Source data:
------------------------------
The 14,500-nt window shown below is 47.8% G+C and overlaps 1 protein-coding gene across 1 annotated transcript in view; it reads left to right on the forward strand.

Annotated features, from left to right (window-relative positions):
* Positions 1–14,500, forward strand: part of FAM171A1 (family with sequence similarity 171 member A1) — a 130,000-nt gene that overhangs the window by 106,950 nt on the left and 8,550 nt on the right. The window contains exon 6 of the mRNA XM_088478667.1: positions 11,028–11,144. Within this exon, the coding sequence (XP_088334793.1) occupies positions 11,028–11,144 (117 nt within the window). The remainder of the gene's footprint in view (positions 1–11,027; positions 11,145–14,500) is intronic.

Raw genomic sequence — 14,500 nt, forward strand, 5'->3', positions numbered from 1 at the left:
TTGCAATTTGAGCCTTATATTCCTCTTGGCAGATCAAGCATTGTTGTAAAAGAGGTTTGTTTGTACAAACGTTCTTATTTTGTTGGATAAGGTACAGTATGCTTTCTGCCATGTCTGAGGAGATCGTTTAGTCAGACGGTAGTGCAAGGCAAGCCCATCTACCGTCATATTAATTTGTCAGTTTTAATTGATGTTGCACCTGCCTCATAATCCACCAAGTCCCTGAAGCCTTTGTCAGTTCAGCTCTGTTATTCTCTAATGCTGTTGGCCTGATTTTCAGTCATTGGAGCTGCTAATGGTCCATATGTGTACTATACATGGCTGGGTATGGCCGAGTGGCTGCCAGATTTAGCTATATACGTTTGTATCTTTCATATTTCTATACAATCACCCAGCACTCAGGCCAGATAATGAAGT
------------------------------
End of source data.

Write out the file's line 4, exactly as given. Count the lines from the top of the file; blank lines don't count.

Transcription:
Raw genomic sequence — 14,500 nt, forward strand, 5'->3', positions numbered from 1 at the left: